By Jennifer Copley (Last Updated June 22, 2012)
People who suffer from anxiety often clench various muscles without realizing it, which can trick the brain into imagining a threat and reacting with fight-or-flight panic, as well as causing muscle soreness and other problems. Progressive muscle relaxation (PMR) helps to reduce anxiety and muscle tension, giving you more control over your body.
How to Do Progressive Muscle Relaxation
Set aside 15 minutes at least once a day (and preferably twice a day when you first start out) to do this exercise. Timing doesn’t really matter, with the exception of avoiding doing PMR right after meals when your body is busy digesting.
Change into loose, comfortable clothing, turn off the phone, dim the lights, and lie down on a comfortable surface or sit in a comfortable chair. Take several slow deep breaths and then begin clenching and releasing various muscle groups starting with your feet and moving up to your facial muscles. Hold each clench for 5-10 seconds and continue breathing normally throughout.
Focus on the difference between the feeling of tension and the resulting relaxation as you release each muscle group, and wait 10-15 seconds before squeezing the next group (make sure that you only contract the target group and not any other muscles). After each clench, feel the tension flowing out of the area like water. Say the words “loosen” or “relax” in your mind to cue the release of tension.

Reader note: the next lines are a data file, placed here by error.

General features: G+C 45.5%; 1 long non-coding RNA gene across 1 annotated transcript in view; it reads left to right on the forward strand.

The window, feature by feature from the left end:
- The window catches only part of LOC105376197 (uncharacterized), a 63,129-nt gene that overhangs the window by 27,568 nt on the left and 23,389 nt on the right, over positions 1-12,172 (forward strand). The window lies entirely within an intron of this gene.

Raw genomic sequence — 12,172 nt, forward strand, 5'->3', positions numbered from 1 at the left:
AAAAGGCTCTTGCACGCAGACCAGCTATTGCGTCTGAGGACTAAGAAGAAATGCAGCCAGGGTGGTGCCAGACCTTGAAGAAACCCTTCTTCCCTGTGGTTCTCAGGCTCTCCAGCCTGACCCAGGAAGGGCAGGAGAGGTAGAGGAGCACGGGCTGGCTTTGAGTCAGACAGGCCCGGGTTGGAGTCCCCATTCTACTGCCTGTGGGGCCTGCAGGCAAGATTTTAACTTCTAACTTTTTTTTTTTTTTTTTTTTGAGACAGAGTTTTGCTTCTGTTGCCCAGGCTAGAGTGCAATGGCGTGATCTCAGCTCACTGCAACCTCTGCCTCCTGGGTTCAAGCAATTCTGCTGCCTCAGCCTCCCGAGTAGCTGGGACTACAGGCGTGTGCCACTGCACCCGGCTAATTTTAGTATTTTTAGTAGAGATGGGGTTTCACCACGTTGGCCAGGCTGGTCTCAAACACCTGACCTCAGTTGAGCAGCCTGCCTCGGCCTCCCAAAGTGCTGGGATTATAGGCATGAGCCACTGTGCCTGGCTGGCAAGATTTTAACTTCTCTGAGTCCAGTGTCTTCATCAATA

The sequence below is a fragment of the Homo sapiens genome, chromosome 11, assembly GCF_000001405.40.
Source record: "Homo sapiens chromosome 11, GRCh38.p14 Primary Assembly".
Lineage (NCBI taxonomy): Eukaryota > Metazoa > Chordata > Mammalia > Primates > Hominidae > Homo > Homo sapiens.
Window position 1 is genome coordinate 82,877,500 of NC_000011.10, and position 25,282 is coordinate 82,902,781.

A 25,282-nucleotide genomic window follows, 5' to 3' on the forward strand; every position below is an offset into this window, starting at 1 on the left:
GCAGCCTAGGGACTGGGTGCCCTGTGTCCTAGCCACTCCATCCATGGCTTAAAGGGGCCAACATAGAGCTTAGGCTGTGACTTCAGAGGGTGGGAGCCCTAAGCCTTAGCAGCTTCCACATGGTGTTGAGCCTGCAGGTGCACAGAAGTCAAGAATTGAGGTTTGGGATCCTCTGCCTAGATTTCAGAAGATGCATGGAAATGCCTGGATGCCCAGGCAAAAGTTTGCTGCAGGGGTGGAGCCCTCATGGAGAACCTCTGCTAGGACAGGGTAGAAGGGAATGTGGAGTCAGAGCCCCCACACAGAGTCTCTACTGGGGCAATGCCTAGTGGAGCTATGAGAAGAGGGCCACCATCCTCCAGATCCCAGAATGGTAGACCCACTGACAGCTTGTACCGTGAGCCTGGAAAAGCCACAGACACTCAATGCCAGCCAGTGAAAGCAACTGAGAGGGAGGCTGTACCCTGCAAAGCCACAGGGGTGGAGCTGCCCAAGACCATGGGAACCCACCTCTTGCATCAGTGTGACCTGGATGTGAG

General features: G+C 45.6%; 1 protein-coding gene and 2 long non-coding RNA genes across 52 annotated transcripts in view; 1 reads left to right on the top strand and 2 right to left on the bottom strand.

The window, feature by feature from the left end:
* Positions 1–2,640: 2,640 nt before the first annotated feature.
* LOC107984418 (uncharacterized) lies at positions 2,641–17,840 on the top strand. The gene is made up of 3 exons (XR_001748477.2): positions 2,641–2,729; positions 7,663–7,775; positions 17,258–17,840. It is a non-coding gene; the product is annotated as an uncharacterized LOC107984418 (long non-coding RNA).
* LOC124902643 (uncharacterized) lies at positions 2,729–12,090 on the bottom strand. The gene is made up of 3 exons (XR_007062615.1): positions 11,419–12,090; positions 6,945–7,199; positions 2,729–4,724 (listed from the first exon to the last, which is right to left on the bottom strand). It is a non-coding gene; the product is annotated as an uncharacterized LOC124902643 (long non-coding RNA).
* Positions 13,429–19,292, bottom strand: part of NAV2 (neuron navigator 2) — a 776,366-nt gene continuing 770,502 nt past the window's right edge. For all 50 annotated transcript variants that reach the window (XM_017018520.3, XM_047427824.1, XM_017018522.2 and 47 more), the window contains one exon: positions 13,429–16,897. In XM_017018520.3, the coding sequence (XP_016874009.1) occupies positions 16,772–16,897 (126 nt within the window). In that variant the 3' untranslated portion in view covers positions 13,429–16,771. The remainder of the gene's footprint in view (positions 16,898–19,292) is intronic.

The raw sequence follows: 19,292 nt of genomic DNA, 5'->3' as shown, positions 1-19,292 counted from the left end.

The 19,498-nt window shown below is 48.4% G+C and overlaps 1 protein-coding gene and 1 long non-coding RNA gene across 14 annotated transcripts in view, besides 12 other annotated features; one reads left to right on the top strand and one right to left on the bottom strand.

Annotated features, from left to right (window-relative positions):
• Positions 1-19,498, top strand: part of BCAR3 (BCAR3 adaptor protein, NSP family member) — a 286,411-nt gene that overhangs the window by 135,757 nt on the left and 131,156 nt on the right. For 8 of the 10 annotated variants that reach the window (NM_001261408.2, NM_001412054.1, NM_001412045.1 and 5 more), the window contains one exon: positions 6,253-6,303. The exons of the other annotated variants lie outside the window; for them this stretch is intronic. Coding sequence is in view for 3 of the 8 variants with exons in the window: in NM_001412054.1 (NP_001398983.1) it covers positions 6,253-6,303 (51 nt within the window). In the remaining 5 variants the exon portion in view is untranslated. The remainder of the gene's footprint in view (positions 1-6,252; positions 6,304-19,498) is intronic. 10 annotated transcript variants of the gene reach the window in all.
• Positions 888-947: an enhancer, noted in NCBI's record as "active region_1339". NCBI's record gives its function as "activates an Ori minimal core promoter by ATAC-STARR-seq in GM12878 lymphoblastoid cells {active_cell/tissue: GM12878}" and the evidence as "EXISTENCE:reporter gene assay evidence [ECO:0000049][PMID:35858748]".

How to Tense Each Muscle Group for PMR
The following are some effective ways to tense each muscle group:
- Foot: Curl your toes downward
- Foot and lower leg: Pull your toes upward, toward your head
- Upper leg: Tense your thigh muscles
- Hand: Clench your fist (you can do both fists at once or one and then the other)
- Arm: Draw your forearm toward your shoulder and make a fist to clench the bicep
- Buttocks: Squeeze your gluteal muscles together
- Stomach: Suck your stomach inward toward your spine
- Chest: Take a deep breath
- Shoulders and neck: Raise your shoulders toward your ears
- Mouth and jaw: Open as wide as possible, as if making an exaggerated smile, clenching your jaw at the same time
- Eyes: Squeeze your eyes shut
- Forehead: Raise your eyebrows as high as possible
If you would like verbal guidance during the exercise, there are progressive muscle relaxation CDs available, or you can record your own or have a friend make a recording for you.
Initially, you may find that you’re easily distracted and unsure if the process is working. However, if you practice regularly, you’ll get better and better at using PMR to release tension, and when you become really good at PMR, you should be able to release tension without having to clench your muscles at all. In other words, you’ll be able to simply focus on a body part and will it to relax, and it will respond. This happens because PMR creates new brain circuits that help you relax on command.
The end of a PMR session is a good time to do a visualization to further increase relaxation.
For more anxiety reduction techniques, visit the main Natural Anxiety and Panic Treatments page.
This article is provided for informational purposes only and is not intended as a substitute for medical or psychiatric advice. Medical concerns should be referred to a qualified doctor.
- Centre for Clinical Interventions. (n.d.). “Progressive Muscle Relaxation.” CCI.Health.wa.gov.au.
- Dryden-Edwards, R., MD (Author), Conrad Stoppler, M., MD (Editor). (2010, 25 March). “Panic Attacks.” EMedicineHealth.com.
- Smith, M., MA; Segal, R., MA; & Segal, J., PhD. (2012, January). “Therapy for Anxiety Disorders.” HelpGuide.org.
- Wilson, R., Dr. (n.d.). “Panic Attacks.” Anxieties.com.